Poinsettias are as indispensable to Christmas as evergreen trees and mistletoe. Every year, they come out of the greenhouses and off the store shelves into our homes, and every year, some well-meaning but factually-challenged aunt or family friend warns us that we shouldn’t have the plants out around the baby or the cat or the dog because they’re extremely poisonous.
This idea originated in 1919, when a 2-year-old child in Hawaii reportedly ate the leaves of a poinsettia and soon fell ill with diarrhea, vomiting, and delirium, and then died. While never confirmed as a case of poisoning, the story got repeated over and over and eventually the deadly poinsettia entered into modern urban mythology.
In reality, while Euphorbia pulcherrima is not something you want to be munching on, it’s certainly not a killer.
Since fingers were first pointed at it in Hawaii, plenty of research has been done on the poinsettia, and none of it has turned up anything to be alarmed about.
Researchers have dosed animals with poinsettia leaves and flowers and applied the plant’s sap to their eyes and skin. They’ve observed their behavior and cut them open to examine their intestines. In these experiments and others, the ingested poinsettia never led to signs of poisoning (sap on the skin is another story, and we'll get to that in a minute).
The highest experimental dose of poinsettia that I was able to find in a study was 25 grams per kilogram of body weight, which led to no toxic effects in lab rats. The researchers who did this study say that, assuming no species variation in reactions, a 50-pound child/dog/enormous cat would need to eat about a pound and quarter of poinsettia leaves to reach that dosage.
Different animals do have different levels of tolerance for toxins, though, and scavengers like rats tend to be more tolerant than others. But because we can’t directly test poinsettia toxicity in humans in a lab—pesky ethics and all that—we have to rely on the animal model to give us an idea of toxicity. Even if we’re only in the ballpark, though, getting anywhere near that experimental dose would still require a person or pet to eat a few hundred poinsettia leaves, which are reportedly incredibly bitter and awful tasting.
Real World Cases
What researchers can also do to study toxicity in humans is look at cases of actual poisonings outside the lab. In 1996, researchers from the Pittsburgh Poison Center and several area universities combed through more than 22,000 poinsettia exposure cases reported to poison control centers (almost 94 percent of which involved children). They found no fatalities, and in 92.4 percent of the cases, the patients experienced no toxic effect. Most of the rest experienced only minor symptoms. Only one case was reported as having a “major effect,” but a closer review of that case led the researchers to think that that was a actually coding error in the records.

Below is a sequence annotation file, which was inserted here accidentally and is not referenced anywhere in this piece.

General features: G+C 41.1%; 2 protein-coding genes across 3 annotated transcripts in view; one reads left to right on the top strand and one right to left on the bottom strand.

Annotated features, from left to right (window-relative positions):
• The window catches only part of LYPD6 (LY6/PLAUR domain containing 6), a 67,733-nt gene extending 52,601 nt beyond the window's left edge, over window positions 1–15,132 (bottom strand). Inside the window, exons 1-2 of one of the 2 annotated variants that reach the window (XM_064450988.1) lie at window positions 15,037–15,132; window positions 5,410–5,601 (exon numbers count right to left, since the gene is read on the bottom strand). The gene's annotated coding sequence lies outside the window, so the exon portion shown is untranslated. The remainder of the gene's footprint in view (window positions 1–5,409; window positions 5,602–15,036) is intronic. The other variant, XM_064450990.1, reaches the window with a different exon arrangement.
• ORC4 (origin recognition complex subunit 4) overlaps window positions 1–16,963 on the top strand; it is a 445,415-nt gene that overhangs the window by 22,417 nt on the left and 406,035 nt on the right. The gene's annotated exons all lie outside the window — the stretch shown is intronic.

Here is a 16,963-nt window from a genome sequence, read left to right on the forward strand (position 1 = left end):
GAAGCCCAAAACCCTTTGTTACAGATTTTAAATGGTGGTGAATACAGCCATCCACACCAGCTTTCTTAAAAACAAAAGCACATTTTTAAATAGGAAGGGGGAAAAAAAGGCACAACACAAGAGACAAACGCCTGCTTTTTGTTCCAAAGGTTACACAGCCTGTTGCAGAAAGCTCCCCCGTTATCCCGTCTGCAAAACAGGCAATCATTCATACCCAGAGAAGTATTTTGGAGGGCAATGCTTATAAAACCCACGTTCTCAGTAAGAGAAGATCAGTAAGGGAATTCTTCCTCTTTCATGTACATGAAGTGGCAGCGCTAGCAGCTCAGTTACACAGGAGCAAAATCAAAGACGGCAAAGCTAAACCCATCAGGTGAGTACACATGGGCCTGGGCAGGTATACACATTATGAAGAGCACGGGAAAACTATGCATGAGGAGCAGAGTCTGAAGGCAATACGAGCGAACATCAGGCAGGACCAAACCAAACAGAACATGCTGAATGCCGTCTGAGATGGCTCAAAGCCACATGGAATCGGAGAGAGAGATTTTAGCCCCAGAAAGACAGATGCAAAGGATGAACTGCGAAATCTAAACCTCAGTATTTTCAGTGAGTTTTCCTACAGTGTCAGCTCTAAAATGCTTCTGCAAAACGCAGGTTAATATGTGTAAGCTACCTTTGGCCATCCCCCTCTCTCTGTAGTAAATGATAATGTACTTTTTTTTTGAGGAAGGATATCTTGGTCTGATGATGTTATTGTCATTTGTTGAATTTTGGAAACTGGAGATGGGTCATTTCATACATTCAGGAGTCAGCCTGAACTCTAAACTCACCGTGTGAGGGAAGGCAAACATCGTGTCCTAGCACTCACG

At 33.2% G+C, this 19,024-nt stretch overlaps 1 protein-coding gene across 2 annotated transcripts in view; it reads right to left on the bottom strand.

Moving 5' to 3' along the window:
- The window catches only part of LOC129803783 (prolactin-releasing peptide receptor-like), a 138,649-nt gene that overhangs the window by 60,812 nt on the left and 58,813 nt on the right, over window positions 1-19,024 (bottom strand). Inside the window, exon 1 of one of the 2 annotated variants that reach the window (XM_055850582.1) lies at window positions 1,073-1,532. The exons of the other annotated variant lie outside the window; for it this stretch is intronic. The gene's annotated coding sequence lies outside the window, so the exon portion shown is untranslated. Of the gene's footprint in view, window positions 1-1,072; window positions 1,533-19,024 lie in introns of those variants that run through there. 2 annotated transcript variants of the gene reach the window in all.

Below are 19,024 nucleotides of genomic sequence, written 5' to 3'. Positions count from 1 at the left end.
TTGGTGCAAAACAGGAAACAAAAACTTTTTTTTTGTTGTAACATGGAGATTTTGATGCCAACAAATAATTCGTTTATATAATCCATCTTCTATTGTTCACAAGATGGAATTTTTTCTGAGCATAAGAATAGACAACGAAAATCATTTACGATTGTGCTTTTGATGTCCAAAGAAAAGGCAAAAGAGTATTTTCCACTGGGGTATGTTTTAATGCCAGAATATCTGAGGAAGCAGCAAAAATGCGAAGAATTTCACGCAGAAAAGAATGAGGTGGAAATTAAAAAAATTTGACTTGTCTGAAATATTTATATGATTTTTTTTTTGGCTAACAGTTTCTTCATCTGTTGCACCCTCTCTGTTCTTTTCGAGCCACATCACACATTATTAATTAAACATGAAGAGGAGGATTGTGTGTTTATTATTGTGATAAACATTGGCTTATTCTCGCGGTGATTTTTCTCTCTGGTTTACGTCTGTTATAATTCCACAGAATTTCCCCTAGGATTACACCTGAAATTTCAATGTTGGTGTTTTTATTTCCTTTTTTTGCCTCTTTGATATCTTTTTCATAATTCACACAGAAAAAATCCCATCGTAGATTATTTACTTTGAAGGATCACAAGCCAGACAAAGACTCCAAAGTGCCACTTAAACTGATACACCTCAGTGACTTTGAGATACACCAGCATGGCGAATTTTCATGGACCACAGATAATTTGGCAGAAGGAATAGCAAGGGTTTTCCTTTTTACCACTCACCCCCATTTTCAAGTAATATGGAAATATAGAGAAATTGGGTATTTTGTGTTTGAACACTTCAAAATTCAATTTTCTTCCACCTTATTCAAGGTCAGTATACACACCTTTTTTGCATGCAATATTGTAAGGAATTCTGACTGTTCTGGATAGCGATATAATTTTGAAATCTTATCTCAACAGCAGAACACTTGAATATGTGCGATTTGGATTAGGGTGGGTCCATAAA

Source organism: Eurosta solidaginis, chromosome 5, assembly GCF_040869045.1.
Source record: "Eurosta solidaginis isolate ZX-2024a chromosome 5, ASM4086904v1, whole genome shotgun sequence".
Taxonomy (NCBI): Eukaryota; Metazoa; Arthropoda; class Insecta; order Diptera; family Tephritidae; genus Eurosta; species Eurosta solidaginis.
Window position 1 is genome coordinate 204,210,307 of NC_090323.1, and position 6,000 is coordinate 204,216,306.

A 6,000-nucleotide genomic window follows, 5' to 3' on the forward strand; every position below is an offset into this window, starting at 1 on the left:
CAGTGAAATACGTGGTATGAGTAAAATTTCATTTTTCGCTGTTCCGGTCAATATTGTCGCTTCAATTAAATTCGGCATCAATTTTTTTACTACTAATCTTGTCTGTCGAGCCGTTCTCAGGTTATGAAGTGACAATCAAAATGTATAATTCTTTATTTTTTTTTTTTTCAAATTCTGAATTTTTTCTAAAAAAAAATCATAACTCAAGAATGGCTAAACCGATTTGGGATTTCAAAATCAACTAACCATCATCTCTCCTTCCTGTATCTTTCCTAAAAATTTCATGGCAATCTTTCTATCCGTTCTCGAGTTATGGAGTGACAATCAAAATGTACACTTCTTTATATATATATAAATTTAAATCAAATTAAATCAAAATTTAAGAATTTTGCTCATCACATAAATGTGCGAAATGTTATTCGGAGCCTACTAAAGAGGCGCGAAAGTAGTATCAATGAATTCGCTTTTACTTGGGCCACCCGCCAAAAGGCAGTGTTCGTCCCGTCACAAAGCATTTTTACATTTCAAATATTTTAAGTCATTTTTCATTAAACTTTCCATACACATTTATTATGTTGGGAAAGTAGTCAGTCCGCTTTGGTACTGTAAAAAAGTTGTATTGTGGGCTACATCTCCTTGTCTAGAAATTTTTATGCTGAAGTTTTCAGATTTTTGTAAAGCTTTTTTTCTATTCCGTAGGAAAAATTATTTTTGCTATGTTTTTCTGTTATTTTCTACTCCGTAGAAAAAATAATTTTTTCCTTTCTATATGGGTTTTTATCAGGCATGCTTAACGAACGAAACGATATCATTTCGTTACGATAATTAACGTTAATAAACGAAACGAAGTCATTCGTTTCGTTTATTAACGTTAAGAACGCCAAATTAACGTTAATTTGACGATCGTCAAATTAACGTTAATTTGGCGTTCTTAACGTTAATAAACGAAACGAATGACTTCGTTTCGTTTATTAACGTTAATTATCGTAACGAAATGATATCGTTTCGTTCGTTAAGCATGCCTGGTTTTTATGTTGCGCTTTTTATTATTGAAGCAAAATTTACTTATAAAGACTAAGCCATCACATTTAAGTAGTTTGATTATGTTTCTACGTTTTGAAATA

Long story short: Despite Aunt Edna’s protests, the evidence says that poinsettias are so mildly toxic (if at all) that any amount a child or pet could bear to eat should be safe and will only result in minor to moderate symptoms like nausea and stomachache. The plant’s latex, though, can also irritate the skin and mucus membranes in both animals and humans, causing rashes and irritation. Unpleasant? Yes. Deadly? No.
Everything Else You Should Know About Poinsettias
The poinsettia originates in ancient Mexico, where the Aztecs cultivated it and called it cuitlaxochitl. They used extracts from its leaves to dye cloth, its sap to treat fevers, and the whole plant as a decoration and a symbol of purity in their religious ceremonies. The plant would not grow in their high-altitude capital, Tenochtitlan, so rulers would import them from lower-lying areas. Montezuma is said to have loved the plants so much that he sent caravans out to bring them back to his palace by the thousands.
In the 1820s, Joel R. Poinsett was appointed as the first U.S. ambassador to Mexico. In addition to diplomacy, he was interested in botany. Taken with the beauty of the red and green plants he saw, he sent cuttings from some back to his greenhouse at home, and American horticulturalists soon began breeding it and marketing it as a houseplant. In 1836, botanists’ magazines and other sources began identifying the plant by the common name poinsettia, a clear nod to the man who introduced it to the U.S.
Aside from Poinsett, probably no one did more to popularize the poinsettia in America than the Eckes. In 1900, German immigrant Albert Ecke and his family traveled through the U.S. on their way to open a health spa in Fiji. When they reached Los Angeles, they decided to stop the journey and settle down there. They planted orchards and fields of flowers, including chrysanthemums, gladioli, and poinsettias.
The family eventually realized that the poinsettia, which bloomed in early winter near the holidays, could be a major money maker in the off-season. They began to aggressively market the plant as a “Christmas flower.” The idea wasn’t too far off, since the plant was already a part of Christmas decoration and ritual in its native Mexico, where Spanish-speaking Mexicans knew it as as la ?or de la nochebuena, or “the flower of the Holy Night.”